The class creates a new Dilithium private/public pair and generates a key ID which will be published in the JWKS document and which will be embedded into the token.

We will use it as a singleton, so the key creation can happen in the constructor. Of course this means that the lifetime will be limited to the lifetime of the server application, but this is fine for our demo purposes - in real life the pair would be generated upfront and loaded from some secure storage like a key vault.

JWKS document πŸ”—

JSON Web Key Set is used by the identity servers to announce the public keys it uses to sign the tokens. The JWKS URL is published by the server in the OIDC discovery document. For Duende Identity Server it’s normally /.well-known/openid-configuration/jwks.

If we could add our Dilithium credential as SigningCredentials instance, the JWKS document would be updated automatically for us. However, since this is not possible, we have to update the document manually. To do that we will extend the DiscoveryResponseGenerator (no need to even directly implement IDiscoveryResponseGenerator interface!), and we shall override the method responsible for creating JWKS.

class DilithiumAwareDiscoveryResponseGenerator : DiscoveryResponseGenerator
    private readonly DilithiumCredentials _dilithiumCredentials;

    public DilithiumAwareDiscoveryResponseGenerator(
      IdentityServerOptions options, 
      IResourceStore resourceStore, 
      IKeyMaterialService keys, 
      ExtensionGrantValidator extensionGrants, 
      ISecretsListParser secretParsers, 
      IResourceOwnerPasswordValidator resourceOwnerValidator,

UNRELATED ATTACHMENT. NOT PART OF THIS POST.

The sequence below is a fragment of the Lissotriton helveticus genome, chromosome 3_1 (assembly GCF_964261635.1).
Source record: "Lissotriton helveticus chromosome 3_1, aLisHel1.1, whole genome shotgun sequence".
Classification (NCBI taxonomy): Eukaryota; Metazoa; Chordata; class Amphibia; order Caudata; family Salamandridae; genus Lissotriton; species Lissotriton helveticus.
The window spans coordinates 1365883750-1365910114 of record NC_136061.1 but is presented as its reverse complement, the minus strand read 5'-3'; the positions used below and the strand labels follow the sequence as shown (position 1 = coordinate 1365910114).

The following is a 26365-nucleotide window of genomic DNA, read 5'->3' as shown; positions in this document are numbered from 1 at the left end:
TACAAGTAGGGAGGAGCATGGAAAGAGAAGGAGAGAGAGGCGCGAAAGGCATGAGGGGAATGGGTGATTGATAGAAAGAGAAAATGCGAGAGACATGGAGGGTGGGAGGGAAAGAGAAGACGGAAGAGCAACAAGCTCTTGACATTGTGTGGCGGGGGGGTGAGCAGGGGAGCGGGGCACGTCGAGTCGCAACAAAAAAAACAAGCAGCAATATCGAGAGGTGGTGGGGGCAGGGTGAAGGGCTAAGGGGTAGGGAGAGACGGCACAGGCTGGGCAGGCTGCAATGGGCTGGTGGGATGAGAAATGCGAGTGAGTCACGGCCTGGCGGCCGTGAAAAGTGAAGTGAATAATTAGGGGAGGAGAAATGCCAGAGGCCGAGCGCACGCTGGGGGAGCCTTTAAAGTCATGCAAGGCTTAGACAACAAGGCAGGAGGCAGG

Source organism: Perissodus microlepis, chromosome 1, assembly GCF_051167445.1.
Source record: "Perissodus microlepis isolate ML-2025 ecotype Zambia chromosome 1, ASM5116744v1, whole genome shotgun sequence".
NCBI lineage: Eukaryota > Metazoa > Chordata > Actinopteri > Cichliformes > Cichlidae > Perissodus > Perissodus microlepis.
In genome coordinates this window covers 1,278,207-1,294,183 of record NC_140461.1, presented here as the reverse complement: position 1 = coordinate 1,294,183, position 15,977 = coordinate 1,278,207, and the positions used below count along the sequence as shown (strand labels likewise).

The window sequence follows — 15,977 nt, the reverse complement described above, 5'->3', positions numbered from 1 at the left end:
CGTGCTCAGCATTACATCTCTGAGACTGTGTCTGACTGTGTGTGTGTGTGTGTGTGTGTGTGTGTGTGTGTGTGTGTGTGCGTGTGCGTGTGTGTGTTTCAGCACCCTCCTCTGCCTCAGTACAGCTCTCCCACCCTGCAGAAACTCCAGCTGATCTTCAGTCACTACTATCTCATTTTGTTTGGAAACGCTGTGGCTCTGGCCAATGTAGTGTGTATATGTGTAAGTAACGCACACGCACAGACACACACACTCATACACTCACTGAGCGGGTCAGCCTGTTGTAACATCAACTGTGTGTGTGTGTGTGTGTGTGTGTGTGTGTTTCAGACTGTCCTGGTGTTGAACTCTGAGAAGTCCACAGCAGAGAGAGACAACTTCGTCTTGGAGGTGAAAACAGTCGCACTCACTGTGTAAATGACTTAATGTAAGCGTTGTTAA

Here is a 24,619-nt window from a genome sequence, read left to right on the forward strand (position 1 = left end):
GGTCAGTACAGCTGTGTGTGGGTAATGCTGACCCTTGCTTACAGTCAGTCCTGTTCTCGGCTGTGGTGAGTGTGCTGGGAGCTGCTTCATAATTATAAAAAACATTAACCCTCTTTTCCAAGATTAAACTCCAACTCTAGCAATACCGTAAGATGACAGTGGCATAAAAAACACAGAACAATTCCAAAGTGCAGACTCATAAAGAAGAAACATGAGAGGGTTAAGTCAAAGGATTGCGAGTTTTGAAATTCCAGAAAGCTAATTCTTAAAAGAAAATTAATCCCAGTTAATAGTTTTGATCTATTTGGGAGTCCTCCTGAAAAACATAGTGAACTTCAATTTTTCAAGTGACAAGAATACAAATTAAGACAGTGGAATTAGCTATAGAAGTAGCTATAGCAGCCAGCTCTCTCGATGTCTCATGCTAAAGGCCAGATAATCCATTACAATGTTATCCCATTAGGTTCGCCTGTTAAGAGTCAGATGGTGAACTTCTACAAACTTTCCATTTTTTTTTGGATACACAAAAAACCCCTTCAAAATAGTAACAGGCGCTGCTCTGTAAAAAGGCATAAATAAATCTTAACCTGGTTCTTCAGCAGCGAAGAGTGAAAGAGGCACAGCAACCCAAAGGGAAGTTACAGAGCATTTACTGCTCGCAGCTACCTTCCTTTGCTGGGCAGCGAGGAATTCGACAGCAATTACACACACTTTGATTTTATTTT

ILogger<DiscoveryResponseGenerator> logger, 
      DilithiumCredentials dilithiumCredentials)
       : base(options, resourceStore, keys, extensionGrants, secretParsers, resourceOwnerValidator, logger)
        _dilithiumCredentials = dilithiumCredentials;

    public override async Task<IEnumerable<JsonWebKey>> CreateJwkDocumentAsync()
        var current = await base.CreateJwkDocumentAsync();
        current = current.Append(new JsonWebKey
            kty = "LWE",
            kid = _dilithiumCredentials.KeyId,
            x = Base64Url.Encode(_dilithiumCredentials.PublicKey.GetEncoded()),
            alg = _dilithiumCredentials.Alg,
            use = "sig"

        return current;

We then simply call the base implementation, after which we manually add the Dilithium public key, based on our injected DilithiumCredentials. We have to make sure we set kty to LWE, that the public key is base64 URL encoded and that we publish the key ID, which the clients can use to locate the correct key for signature verification.

The constructor of our class is quite frightening, but that is just all of the stuff that the base class requires, so we only pass it over to the base. The only thing we really need is our own DilithiumCredentials instance.

Signing the token πŸ”—

Once the JWKS is taken care of, we need to add support for token signing. This can be done by extending DefaultTokenCreationService (again, no need to implement the entire ITokenCreationService manually) and overriding just a single method, CreateJwtAsync. This is a method that is responsible to converting a prepared model of a token into a JWT representation. This is shown next.

public class DilithiumCompatibleTokenCreationService : DefaultTokenCreationService
    private readonly DilithiumCredentials _dilithiumCredentials;
    private readonly DilithiumSigner _signer;
    private readonly JsonWebTokenHandler _handler;

    static DilithiumCompatibleTokenCreationService() {
        var defaultHeaderParameters = new List<string>()

          .GetField("DefaultHeaderParameters", System.Reflection.BindingFlags.NonPublic | System.Reflection.BindingFlags.Static)
          .SetValue(null, defaultHeaderParameters);

    public DilithiumCompatibleTokenCreationService(
      ISystemClock clock, 
      IKeyMaterialService keys, 
      IdentityServerOptions options, 
      ILogger<DefaultTokenCreationService> logger, 
      DilithiumCredentials dilithiumCredentials)
       : base(clock, keys, options, logger)
        _dilithiumCredentials = dilithiumCredentials;